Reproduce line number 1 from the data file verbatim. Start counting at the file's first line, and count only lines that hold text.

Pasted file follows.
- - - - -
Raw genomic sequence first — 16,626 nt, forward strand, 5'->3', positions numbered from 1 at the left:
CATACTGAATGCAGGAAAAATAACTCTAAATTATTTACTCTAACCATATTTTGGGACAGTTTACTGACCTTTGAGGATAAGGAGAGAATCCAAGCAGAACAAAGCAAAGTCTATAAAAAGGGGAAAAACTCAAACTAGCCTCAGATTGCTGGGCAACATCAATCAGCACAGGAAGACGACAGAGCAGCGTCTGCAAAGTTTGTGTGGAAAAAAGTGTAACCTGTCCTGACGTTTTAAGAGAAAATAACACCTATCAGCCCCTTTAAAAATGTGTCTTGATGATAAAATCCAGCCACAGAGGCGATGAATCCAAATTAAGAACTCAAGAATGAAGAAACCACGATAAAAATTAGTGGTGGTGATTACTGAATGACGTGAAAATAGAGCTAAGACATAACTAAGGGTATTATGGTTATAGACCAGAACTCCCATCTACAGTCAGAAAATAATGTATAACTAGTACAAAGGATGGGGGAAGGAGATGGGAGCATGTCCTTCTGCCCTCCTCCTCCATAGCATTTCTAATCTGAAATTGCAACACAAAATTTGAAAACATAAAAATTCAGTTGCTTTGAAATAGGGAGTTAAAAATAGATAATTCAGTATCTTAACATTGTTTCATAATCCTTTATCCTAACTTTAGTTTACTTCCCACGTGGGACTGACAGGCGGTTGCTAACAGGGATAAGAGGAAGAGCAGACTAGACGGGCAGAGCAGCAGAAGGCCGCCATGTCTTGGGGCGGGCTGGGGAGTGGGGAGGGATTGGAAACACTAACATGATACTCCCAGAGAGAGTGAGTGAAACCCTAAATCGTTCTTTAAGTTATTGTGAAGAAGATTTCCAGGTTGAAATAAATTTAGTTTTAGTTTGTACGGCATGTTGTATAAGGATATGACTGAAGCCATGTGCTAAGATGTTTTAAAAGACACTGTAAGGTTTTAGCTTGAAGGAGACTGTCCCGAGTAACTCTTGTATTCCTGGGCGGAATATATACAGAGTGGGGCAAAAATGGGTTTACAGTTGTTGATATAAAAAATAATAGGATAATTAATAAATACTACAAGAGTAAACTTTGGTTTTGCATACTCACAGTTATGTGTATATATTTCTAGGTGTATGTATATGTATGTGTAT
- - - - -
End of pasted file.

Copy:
Raw genomic sequence first — 16,626 nt, forward strand, 5'->3', positions numbered from 1 at the left: